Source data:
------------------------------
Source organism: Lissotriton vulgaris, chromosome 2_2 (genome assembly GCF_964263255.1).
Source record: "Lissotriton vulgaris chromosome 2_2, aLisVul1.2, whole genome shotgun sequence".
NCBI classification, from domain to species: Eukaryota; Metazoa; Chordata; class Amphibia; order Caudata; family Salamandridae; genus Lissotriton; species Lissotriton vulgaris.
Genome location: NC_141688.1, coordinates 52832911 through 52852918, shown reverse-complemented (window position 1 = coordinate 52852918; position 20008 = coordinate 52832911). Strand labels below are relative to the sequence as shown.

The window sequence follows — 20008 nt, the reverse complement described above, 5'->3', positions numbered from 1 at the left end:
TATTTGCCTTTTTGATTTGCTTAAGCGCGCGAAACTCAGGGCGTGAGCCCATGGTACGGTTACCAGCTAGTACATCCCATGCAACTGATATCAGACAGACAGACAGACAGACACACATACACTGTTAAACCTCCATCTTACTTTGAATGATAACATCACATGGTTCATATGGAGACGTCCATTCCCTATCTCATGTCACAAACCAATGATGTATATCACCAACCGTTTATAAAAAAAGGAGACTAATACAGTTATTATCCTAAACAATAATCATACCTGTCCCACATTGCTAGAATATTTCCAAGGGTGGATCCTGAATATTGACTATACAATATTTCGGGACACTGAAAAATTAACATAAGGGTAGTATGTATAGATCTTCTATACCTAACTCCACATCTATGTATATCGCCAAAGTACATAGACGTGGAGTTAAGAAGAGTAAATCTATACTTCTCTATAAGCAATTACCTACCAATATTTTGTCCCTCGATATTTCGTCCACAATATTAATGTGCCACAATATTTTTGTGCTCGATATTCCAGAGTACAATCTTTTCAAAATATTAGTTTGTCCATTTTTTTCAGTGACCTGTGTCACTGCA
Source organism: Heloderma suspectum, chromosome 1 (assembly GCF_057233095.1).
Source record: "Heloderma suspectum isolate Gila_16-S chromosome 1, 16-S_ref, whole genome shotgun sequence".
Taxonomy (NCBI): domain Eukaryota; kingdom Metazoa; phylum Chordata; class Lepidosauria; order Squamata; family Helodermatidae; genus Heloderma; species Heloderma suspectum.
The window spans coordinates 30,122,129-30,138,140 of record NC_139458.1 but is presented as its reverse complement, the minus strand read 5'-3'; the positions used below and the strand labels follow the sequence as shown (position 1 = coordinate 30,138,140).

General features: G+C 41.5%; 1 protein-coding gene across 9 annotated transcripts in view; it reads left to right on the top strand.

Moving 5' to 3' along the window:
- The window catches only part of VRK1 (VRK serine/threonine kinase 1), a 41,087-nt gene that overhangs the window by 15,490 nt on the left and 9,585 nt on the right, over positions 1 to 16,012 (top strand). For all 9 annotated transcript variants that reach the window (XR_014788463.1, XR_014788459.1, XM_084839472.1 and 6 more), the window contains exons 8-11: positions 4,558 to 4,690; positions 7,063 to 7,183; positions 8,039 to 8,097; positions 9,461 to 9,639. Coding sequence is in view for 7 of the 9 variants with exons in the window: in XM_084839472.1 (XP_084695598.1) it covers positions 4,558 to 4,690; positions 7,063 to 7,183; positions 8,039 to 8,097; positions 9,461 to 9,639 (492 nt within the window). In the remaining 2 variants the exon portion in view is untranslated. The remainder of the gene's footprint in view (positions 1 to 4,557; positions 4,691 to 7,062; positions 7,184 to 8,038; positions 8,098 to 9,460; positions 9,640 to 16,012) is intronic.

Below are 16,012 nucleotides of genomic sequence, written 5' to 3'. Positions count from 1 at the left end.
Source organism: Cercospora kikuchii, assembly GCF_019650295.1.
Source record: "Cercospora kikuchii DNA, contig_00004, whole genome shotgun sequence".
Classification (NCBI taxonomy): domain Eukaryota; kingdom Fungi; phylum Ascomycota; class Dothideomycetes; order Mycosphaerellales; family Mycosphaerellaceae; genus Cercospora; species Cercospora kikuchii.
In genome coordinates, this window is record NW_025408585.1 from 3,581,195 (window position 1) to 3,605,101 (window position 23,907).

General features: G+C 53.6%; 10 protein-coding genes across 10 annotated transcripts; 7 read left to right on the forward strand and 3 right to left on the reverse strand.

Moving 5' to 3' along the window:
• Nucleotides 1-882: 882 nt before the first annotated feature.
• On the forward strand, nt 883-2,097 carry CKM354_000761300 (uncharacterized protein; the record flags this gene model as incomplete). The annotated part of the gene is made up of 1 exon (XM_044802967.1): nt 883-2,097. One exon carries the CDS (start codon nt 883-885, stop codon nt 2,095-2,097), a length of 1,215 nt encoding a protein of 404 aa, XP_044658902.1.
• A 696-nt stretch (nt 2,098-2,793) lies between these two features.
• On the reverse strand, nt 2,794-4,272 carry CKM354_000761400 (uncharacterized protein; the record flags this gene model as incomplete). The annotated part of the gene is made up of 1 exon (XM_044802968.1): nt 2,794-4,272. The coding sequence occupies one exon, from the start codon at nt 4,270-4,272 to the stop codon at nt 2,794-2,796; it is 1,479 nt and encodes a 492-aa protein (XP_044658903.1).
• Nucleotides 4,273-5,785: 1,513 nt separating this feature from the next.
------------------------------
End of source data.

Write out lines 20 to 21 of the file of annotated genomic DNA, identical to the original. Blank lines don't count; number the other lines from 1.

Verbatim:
Moving 5' to 3' along the window:
• Nucleotides 1-882: 882 nt before the first annotated feature.